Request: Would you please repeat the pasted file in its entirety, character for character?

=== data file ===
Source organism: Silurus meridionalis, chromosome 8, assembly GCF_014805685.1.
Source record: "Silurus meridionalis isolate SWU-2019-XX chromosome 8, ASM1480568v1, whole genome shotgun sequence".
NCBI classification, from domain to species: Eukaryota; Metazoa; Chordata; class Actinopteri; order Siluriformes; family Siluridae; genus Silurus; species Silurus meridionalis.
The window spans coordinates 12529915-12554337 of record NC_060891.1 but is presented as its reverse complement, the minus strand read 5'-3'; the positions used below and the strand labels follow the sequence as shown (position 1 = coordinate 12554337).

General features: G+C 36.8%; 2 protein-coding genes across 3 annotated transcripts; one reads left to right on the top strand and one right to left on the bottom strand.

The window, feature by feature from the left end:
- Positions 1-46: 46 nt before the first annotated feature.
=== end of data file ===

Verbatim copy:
Source organism: Silurus meridionalis, chromosome 8, assembly GCF_014805685.1.
Source record: "Silurus meridionalis isolate SWU-2019-XX chromosome 8, ASM1480568v1, whole genome shotgun sequence".
NCBI classification, from domain to species: Eukaryota; Metazoa; Chordata; class Actinopteri; order Siluriformes; family Siluridae; genus Silurus; species Silurus meridionalis.
The window spans coordinates 12529915-12554337 of record NC_060891.1 but is presented as its reverse complement, the minus strand read 5'-3'; the positions used below and the strand labels follow the sequence as shown (position 1 = coordinate 12554337).

General features: G+C 36.8%; 2 protein-coding genes across 3 annotated transcripts; one reads left to right on the top strand and one right to left on the bottom strand.

The window, feature by feature from the left end:
- Positions 1-46: 46 nt before the first annotated feature.